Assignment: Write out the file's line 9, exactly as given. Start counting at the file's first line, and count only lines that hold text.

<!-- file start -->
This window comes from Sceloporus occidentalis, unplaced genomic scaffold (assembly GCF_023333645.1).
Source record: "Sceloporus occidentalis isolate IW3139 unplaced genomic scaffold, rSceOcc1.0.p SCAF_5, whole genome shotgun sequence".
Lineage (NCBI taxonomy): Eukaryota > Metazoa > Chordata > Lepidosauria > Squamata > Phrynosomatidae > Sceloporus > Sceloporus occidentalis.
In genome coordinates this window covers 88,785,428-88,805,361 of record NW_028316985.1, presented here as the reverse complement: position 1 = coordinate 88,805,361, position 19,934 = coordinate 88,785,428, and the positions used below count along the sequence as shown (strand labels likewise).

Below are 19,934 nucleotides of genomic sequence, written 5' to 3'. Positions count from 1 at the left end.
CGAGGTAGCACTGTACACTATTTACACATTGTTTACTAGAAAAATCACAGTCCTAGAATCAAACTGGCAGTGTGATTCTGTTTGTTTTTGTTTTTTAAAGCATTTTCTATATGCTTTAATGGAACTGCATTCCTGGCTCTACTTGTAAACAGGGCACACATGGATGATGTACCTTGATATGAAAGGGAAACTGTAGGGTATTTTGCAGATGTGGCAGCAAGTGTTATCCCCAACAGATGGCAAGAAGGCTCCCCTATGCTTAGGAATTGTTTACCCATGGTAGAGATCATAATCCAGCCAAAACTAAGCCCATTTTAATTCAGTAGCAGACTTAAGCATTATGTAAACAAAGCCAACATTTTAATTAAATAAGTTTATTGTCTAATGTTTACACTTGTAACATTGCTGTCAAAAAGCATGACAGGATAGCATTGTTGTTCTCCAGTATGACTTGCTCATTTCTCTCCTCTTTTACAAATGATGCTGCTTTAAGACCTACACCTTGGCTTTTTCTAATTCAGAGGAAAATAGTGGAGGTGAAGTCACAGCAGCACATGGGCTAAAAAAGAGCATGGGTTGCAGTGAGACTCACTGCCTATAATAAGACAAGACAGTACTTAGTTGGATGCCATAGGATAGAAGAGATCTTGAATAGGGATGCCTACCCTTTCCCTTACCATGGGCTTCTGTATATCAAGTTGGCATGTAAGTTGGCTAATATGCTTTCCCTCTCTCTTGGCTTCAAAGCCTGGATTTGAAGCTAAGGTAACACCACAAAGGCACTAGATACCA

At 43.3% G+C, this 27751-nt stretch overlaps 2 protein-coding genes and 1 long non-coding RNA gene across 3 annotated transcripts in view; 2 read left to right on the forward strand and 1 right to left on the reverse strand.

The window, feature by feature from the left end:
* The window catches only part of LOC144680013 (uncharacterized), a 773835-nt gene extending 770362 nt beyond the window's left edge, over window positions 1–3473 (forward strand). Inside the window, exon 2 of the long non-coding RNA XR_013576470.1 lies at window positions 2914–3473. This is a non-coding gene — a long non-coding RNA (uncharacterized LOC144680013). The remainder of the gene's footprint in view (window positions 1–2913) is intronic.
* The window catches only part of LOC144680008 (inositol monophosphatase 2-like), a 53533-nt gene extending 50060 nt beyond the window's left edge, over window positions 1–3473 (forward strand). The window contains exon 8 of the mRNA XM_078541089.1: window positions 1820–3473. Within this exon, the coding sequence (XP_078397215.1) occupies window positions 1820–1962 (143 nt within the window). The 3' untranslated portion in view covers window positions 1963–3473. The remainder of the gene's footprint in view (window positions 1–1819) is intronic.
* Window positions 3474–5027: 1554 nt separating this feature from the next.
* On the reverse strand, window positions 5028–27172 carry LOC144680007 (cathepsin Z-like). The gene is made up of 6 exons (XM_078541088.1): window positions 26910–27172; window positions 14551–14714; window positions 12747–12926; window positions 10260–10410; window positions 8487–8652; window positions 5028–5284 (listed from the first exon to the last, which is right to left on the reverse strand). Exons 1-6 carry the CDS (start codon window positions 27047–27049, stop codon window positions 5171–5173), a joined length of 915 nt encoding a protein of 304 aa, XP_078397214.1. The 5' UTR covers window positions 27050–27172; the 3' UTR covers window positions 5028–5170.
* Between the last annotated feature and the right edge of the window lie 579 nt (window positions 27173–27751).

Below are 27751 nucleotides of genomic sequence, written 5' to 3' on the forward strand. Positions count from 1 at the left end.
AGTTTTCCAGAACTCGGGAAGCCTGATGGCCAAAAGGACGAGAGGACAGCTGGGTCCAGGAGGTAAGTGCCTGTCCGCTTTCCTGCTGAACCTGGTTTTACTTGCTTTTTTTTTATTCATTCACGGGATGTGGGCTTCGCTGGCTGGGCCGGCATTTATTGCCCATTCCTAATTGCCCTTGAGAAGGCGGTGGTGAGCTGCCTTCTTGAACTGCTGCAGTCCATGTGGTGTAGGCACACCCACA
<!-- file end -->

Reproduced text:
* The window catches only part of LOC144680013 (uncharacterized), a 773835-nt gene extending 770362 nt beyond the window's left edge, over window positions 1–3473 (forward strand). Inside the window, exon 2 of the long non-coding RNA XR_013576470.1 lies at window positions 2914–3473. This is a non-coding gene — a long non-coding RNA (uncharacterized LOC144680013). The remainder of the gene's footprint in view (window positions 1–2913) is intronic.